The New Shul

Parshat B’reisheet

After our almost month-long journey through the fall holidays, with all of their emotional and spiritual intensity, we return to our regular routine this Shabbat with the reading of Parshat B’reisheet, the beginning of the book of Genesis.

According to the sages of the Talmud, Rosh Hashanah commemorates the creation of the world. Why, then, do we read the story of creation only now, after the holidays are over? Perhaps it is to teach us that the real work of making new beginnings starts when life gets back to normal. That is when our New Year’s resolutions are put to the test.

One of the greatest challenges of life is to keep our every-day routines from overwhelming our will to change. The commitments that we make at the peak moments of our lives can easily get lost when life returns to normal.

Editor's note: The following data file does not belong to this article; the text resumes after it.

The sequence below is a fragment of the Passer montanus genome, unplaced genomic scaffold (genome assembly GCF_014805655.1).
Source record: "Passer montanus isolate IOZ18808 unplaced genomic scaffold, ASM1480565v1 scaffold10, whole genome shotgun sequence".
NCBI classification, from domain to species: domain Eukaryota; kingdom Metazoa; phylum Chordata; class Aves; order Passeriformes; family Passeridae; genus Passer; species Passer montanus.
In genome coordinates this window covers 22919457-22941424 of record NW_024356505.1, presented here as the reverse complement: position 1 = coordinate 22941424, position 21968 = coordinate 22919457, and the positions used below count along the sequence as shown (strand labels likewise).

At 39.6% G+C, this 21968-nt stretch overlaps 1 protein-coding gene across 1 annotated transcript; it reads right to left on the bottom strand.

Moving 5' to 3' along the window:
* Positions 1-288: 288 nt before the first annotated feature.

Shabbat B’reisheet reminds us of that challenge. It also helps us to meet it. This Shabbat, like every Shabbat, is a day of renewal within our regular routine. On Shabbat, we step back from our weekly rhythm without really leaving it — since Shabbat is part of that rhythm. We take time to remember what we value most — our deepest yearnings and commitments — not by breaking our routine, but by remaining true to it. Shabbat B’reisheet comes to teach us that, ultimately, it is week-to-week — not year-to-year — that we make ourselves new.

  • The New Shul’s Shabbat morning service is from 9 to about 11:45 am, followed by a kiddush-lunch open to all.This Shabbat, October 22, the kiddush-lunch is sponsored by Stacy Andrews in memory of her brother Scott Albert.
  • Minyanim during the week are on Sunday mornings at 9:30 am, and on Monday, Tuesday, Wednesday, and Thursday evenings at 6:30 pm. Kabbalat is on Fridays at 6 pm (usually at our rabbis’ home – please contact us for directions).
  • Join us for a family Noah’s Ark Party on Sunday October 30 at 3:30 pm at a private home (contact us for the address). Bring your children and grandchildren!